The stakes just got higher for winning the Conference in the regular season. But in general the new format does little to change the perspective of most of the teams
I don’t like the expansion to an odd number of teams in the least, but it’s whatever. I still like the idea of using group play and a smaller knockout bracket, rather than what we’re seeing nowadays. It would make it easier to fit the playoff into a smaller calendar – which seems to have been the primary motivation for the recent change – and would appeal to the mainstream American sports fan in the same way that the World Cup does: it sets soccer aside as different, but in a fun way.
Danny Vitiello is popular. This may be the lowest-profile signing to get its own bullet in a pitch points, but hey, the available literature is the available literature. The Long Island Roughriders PDL program, UAlbany athletics, and a soccer-specific site covering NYC and Long Island(!) have all covered the keeper’s signing with the Boys in Gold.
That last one is mostly an aggregation from the other two (and Nashville SC’s release), but regardless, that’s a lot of ink.
Americans Abroad. The big news of the past couple weeks has been a record-shattering transfer for US international Christian Pulisic: his $73.1 million is not just the largest for an American (by a huge margin), it’s one of the top 25 transfer fees ever. There are two confounding factors here: 1) the numbers are on a consistent upward trend worldwide, particularly in recent years, and 2) Chelsea is certainly spending to get a talented winger, but they’re just as much spending to develop business in the American market. Is it possible for Pulisic to live up to that hype? On-field, it may not be as unlikely as you think.
Meanwhile, fellow USMNT winger Timothy Weah has gone on loan from Paris Saint-Germain to Scottish Premier League juggernaut Celtic. He’s expected to be a game-changer with his speed, which sounds like a potential striker role along with the wider position we’re accustomed to seeing him play with the Nats.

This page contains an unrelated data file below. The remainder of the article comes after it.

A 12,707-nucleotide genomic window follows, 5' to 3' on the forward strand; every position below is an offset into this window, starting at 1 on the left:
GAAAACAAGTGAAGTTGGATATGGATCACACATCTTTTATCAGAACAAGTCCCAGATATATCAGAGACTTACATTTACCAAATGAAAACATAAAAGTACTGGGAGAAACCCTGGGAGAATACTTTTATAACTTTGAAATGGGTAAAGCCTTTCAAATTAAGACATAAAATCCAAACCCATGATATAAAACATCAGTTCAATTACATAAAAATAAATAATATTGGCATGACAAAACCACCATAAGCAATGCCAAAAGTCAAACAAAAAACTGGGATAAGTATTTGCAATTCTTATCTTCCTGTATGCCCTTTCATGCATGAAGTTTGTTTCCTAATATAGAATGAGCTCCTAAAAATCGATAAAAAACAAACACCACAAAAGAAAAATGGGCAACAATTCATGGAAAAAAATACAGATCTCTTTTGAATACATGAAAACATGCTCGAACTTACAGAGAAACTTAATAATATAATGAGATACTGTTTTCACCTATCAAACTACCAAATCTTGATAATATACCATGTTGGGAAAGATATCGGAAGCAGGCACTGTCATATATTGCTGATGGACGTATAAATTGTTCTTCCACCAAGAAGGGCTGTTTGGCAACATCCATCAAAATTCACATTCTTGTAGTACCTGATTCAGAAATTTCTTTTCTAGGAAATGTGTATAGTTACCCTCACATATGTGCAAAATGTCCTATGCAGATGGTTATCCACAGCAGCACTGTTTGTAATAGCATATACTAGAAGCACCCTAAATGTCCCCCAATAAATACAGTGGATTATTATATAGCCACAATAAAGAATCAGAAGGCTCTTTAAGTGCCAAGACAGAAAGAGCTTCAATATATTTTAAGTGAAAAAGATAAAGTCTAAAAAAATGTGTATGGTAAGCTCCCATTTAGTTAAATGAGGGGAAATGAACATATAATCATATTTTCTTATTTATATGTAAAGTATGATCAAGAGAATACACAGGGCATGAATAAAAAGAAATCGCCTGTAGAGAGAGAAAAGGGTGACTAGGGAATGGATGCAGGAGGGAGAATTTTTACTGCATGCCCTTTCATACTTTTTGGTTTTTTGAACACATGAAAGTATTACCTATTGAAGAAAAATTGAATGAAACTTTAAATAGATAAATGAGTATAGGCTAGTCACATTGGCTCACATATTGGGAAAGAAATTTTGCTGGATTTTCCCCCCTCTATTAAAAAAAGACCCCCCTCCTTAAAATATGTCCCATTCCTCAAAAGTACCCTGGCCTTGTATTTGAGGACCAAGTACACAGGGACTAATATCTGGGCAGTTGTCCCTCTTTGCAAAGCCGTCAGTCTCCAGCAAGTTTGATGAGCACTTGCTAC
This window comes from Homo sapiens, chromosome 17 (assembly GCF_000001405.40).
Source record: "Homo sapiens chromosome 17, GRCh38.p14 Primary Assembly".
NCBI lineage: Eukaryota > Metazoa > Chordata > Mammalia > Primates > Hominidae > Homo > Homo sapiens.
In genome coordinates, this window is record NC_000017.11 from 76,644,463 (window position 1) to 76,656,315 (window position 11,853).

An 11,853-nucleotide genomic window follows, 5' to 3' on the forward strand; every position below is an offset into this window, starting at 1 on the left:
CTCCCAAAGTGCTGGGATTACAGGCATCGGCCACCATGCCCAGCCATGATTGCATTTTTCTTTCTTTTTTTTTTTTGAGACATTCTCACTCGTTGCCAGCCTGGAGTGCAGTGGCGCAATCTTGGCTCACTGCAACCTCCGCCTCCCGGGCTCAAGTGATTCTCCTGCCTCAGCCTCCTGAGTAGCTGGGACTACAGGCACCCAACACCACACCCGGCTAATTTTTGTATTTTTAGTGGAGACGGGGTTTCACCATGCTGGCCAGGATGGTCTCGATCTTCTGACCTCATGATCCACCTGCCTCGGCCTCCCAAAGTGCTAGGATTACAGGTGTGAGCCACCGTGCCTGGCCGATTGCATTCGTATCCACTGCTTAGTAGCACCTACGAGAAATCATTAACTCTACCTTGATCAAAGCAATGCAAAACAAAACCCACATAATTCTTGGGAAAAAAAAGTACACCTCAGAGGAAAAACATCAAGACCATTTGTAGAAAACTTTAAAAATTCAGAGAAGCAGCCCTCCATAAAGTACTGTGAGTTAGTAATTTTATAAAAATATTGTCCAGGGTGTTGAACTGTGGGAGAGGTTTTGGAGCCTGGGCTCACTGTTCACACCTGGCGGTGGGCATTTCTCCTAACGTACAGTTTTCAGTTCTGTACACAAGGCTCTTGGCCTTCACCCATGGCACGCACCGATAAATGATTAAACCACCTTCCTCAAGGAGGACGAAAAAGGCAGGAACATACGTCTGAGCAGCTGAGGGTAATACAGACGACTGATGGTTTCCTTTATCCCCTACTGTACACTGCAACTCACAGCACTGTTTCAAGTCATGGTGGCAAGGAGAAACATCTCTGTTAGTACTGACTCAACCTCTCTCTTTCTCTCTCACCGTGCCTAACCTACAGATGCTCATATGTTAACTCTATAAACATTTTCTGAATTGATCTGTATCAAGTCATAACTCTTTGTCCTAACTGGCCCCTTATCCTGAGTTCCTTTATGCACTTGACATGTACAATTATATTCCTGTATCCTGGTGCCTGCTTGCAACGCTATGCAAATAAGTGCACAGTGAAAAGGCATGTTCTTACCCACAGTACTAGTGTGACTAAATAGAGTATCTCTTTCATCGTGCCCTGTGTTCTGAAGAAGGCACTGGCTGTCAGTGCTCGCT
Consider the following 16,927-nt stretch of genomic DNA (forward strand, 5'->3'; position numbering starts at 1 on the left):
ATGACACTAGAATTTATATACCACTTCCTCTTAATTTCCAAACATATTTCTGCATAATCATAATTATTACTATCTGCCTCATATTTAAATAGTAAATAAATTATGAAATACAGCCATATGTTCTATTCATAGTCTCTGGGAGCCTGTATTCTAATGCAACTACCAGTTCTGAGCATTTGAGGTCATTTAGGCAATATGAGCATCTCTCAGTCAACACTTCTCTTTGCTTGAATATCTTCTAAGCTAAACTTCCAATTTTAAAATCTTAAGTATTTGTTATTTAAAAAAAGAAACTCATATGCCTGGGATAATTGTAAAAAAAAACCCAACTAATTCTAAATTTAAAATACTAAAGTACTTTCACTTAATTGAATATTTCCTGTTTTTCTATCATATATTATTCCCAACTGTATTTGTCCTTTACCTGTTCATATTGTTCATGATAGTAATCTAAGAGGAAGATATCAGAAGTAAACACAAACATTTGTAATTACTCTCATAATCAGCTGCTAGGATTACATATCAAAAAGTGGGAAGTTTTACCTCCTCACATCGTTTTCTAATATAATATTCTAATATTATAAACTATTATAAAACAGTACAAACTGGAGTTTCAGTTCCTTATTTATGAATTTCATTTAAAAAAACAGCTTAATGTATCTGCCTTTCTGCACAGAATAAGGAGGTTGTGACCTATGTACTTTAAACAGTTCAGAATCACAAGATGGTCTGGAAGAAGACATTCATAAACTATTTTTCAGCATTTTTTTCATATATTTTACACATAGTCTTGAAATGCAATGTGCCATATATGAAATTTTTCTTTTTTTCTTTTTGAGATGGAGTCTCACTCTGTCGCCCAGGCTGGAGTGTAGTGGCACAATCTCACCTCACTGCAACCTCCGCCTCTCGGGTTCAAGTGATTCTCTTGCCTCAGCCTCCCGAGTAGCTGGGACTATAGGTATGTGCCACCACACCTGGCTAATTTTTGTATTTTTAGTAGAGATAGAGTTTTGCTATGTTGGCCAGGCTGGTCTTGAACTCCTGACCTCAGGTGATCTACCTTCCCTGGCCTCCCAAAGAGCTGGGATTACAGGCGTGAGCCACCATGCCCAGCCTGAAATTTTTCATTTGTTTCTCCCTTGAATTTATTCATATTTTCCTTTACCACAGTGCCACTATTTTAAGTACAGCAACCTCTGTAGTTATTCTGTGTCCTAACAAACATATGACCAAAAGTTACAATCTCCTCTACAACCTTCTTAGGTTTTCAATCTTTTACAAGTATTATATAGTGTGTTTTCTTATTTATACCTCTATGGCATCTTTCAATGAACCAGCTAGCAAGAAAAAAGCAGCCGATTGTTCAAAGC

American “prodigy” (ESPN’s word, not mine) Ben Lederman has had a rough go since moving to Barcelona as a youngster, for reasons both external – Barça was punished by FIFA for violating player registration regulations, preventing him from playing for the youth setup for a while – and just because it’s difficult to break into such a setup. A cautionary tale that “move to the highest level possible,” while it sounds good on the internet, is not always the best fit for every player. Finding the right move (which sometimes includes staying domestic) is far more important.
Former US international David Wagner was sacked by Huddersfield Town this week, meaning the German-born manager is out of work. He intends to take some time off, but it’d be cool to see him come to the States. He has limited experience (outside of MNT camps) on this side of the pond, so the connection you might expect aren’t there, though.
Etc.: Not a ton of new information in this radio appearance from NSC Technical Director and Nashville MLS GM Mike Jacobs, as long as you’re paying attention to the day-to-day. … Nascar at the Fairgrounds will require upgrades to the track. … Former Nashville SC CEO Court Jeske takes a gig with the USL. … The company that puts on the International Champions Cup has purchased a Latino-focused multi-platform company – the one that puts on Alianza de Futbol in the United States each year. … Donate donate donate. … I like Peter Vermes. … NSC defender Justin Davis joins the FiftyFiveOne pod for a nice long discussion.